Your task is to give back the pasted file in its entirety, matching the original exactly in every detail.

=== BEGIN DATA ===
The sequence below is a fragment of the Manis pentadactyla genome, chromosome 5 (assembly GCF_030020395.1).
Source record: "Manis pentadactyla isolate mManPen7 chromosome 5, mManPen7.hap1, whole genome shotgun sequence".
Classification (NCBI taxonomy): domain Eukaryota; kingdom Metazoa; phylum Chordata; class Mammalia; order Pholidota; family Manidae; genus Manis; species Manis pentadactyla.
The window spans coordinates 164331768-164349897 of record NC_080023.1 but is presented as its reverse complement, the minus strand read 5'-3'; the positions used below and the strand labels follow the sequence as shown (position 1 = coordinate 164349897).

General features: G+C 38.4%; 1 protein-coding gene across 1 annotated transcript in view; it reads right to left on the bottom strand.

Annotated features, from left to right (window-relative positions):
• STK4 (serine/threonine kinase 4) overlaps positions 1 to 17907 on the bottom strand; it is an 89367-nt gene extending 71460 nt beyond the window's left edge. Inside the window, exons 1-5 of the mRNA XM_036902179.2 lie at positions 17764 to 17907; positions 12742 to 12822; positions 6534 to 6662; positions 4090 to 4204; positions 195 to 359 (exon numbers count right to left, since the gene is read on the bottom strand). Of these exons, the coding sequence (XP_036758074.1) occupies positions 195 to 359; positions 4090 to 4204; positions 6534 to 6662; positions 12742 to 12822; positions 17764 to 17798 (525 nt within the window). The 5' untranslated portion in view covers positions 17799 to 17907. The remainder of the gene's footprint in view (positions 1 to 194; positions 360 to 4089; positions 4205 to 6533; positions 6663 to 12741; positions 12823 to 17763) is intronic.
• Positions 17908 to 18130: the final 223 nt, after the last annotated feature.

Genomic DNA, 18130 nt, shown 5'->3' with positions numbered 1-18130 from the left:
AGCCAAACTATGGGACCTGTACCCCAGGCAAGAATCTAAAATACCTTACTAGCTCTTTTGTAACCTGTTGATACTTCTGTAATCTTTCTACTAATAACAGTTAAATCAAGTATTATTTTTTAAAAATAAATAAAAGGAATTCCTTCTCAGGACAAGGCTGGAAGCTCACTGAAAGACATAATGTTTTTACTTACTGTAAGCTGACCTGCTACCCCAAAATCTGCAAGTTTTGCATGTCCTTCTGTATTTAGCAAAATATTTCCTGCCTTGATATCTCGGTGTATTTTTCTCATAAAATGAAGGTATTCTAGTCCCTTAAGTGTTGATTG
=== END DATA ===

The sequence below is a fragment of the Manis pentadactyla genome, chromosome 5 (assembly GCF_030020395.1).
Source record: "Manis pentadactyla isolate mManPen7 chromosome 5, mManPen7.hap1, whole genome shotgun sequence".
Classification (NCBI taxonomy): domain Eukaryota; kingdom Metazoa; phylum Chordata; class Mammalia; order Pholidota; family Manidae; genus Manis; species Manis pentadactyla.
The window spans coordinates 164331768-164349897 of record NC_080023.1 but is presented as its reverse complement, the minus strand read 5'-3'; the positions used below and the strand labels follow the sequence as shown (position 1 = coordinate 164349897).

General features: G+C 38.4%; 1 protein-coding gene across 1 annotated transcript in view; it reads right to left on the bottom strand.

Annotated features, from left to right (window-relative positions):
• STK4 (serine/threonine kinase 4) overlaps positions 1 to 17907 on the bottom strand; it is an 89367-nt gene extending 71460 nt beyond the window's left edge. Inside the window, exons 1-5 of the mRNA XM_036902179.2 lie at positions 17764 to 17907; positions 12742 to 12822; positions 6534 to 6662; positions 4090 to 4204; positions 195 to 359 (exon numbers count right to left, since the gene is read on the bottom strand). Of these exons, the coding sequence (XP_036758074.1) occupies positions 195 to 359; positions 4090 to 4204; positions 6534 to 6662; positions 12742 to 12822; positions 17764 to 17798 (525 nt within the window). The 5' untranslated portion in view covers positions 17799 to 17907. The remainder of the gene's footprint in view (positions 1 to 194; positions 360 to 4089; positions 4205 to 6533; positions 6663 to 12741; positions 12823 to 17763) is intronic.
• Positions 17908 to 18130: the final 223 nt, after the last annotated feature.

Genomic DNA, 18130 nt, shown 5'->3' with positions numbered 1-18130 from the left:
AGCCAAACTATGGGACCTGTACCCCAGGCAAGAATCTAAAATACCTTACTAGCTCTTTTGTAACCTGTTGATACTTCTGTAATCTTTCTACTAATAACAGTTAAATCAAGTATTATTTTTTAAAAATAAATAAAAGGAATTCCTTCTCAGGACAAGGCTGGAAGCTCACTGAAAGACATAATGTTTTTACTTACTGTAAGCTGACCTGCTACCCCAAAATCTGCAAGTTTTGCATGTCCTTCTGTATTTAGCAAAATATTTCCTGCCTTGATATCTCGGTGTATTTTTCTCATAAAATGAAGGTATTCTAGTCCCTTAAGTGTTGATTG